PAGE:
Here it was. The break Maila long worked for. Excited as she was, she was also curious as to who would portray the rest of Addams' cartoon family.
Stromberg's answer came as a shock. "We only want you." The proposed program was really just an experiment tethered to a skimpy budget. Maila asked if Addams would receive credit.
Stromberg's answer was clear. "No need to. These are horror films, not cartoons."
"Well then, I can't possibly do it," Maila said. "I can't infringe upon Charles Addams' creation."
Stromberg wanted Maila. Badly. He asked her if she could change up the character. "You could make her a vampire instead of a zombie." Maila asked for two weeks. Stromberg gave her four days.
The clock was ticking on her future as she rode the railway home. Ninety-six hours to come up with something so fantastical that, when the studio heads saw it, their eyeballs would pop out and roll across the floor. Nothing less would do.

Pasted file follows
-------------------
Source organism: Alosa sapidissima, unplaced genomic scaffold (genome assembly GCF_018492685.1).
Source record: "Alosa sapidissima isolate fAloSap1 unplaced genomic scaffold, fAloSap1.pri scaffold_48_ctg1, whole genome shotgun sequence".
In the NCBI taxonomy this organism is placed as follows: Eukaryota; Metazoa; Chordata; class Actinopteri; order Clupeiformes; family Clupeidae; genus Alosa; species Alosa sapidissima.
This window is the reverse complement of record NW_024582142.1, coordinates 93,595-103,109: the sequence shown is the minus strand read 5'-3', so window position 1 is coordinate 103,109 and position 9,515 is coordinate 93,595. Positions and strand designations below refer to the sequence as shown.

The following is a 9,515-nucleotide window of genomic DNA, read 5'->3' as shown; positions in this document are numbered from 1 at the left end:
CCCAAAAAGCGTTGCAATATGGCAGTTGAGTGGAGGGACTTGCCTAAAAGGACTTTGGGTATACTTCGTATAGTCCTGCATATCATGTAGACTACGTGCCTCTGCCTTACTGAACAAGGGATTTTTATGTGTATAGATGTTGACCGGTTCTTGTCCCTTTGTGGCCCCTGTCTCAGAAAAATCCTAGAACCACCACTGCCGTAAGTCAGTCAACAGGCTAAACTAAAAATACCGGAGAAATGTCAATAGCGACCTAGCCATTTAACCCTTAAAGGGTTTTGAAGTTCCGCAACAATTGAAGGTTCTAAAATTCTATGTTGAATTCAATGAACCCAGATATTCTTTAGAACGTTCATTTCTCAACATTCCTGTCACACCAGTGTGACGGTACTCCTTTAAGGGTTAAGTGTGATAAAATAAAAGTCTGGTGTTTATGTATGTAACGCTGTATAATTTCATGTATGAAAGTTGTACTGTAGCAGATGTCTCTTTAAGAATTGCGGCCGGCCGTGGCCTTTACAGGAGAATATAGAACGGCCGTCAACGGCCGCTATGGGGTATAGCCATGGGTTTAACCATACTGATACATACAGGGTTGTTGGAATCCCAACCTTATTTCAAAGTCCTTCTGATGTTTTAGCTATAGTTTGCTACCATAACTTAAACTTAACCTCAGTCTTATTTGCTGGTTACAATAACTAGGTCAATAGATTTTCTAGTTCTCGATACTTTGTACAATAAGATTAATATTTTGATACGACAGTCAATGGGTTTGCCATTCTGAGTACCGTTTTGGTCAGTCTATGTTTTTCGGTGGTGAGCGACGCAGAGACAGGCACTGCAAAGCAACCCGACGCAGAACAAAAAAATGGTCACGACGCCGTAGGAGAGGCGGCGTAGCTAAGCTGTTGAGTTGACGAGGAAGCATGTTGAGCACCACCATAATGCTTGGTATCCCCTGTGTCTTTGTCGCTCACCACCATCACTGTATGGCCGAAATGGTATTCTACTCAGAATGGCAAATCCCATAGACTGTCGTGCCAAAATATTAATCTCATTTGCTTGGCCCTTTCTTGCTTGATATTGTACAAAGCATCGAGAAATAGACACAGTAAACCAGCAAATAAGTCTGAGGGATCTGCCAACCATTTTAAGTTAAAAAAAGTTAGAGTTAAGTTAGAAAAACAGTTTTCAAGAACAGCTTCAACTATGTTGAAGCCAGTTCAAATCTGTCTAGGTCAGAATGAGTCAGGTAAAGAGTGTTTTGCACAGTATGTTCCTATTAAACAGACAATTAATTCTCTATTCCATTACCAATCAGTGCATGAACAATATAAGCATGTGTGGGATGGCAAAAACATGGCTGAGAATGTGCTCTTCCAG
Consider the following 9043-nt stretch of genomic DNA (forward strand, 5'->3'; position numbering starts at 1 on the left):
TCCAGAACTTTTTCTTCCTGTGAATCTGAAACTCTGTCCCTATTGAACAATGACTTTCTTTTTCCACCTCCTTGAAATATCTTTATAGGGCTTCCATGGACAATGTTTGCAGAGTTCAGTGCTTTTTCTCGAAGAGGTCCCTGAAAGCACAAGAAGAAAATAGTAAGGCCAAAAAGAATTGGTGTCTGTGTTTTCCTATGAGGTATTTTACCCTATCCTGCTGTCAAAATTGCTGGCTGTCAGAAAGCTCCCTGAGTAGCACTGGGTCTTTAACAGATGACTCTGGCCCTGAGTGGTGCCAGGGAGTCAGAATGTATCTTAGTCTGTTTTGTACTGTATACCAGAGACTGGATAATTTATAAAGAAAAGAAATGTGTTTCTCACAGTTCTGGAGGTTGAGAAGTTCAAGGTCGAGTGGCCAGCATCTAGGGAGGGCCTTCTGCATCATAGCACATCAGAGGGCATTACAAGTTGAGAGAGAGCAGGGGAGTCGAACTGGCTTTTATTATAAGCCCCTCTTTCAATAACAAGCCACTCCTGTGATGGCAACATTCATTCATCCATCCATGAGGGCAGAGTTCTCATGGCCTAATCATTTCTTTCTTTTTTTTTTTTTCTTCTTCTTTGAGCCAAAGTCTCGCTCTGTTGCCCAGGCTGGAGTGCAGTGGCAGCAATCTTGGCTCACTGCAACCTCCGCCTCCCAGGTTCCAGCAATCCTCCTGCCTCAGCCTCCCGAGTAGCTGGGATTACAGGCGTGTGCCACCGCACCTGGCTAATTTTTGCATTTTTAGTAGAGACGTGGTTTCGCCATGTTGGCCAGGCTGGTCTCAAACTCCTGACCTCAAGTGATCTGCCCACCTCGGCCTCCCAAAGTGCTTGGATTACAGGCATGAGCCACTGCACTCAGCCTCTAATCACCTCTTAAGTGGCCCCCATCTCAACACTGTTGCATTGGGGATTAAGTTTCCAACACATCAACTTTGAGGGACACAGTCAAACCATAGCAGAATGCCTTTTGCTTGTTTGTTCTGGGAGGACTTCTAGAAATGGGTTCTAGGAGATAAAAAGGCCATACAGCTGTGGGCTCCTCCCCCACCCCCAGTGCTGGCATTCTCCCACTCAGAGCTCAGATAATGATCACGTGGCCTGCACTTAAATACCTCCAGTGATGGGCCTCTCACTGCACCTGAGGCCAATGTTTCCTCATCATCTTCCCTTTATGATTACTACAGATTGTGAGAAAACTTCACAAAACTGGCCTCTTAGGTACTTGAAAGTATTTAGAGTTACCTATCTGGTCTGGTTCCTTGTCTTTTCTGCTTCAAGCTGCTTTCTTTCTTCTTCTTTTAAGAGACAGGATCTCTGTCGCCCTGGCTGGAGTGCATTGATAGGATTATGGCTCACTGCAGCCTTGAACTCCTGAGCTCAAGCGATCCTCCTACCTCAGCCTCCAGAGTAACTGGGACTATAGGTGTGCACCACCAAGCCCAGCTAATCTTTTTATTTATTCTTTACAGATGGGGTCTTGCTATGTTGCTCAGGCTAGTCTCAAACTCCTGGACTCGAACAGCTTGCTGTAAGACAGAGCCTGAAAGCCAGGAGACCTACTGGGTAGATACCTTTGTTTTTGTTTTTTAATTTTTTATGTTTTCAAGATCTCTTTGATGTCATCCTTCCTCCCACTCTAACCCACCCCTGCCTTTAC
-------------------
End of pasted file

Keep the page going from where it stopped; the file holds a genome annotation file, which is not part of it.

I started by thinking what people said was inevitable, that being sex, death & taxes. Hunt wanted a vampire. So then I thought what about a sexy vampire. Addams' flat-chested, barefoot mute certainly wasn't that. I could be a sexy vampire pondering death in all sorts of crazy and urbane ways. The taxes? I'd leave those up to the Republicans.
The dress needed major work. Maila turned the dress backward so what had been the zippered, low-cut back of the ball costume was now the front of the vampire dress. For structure, she stitched a wire hanger into the bodice to support the plunging neckline. She shortened the sleeves and reattached them with tatters intact, then slit the skirt as far as modesty allowed. Finally, she adjusted the seams to accommodate her waist cincher, push-up bra, and bust and hip pads.
With a four-day time frame to make it all happen, Maila was relieved that she already owned a fetish wardrobe. She had only to shop her own closet to acquire the foundation pieces needed for the look.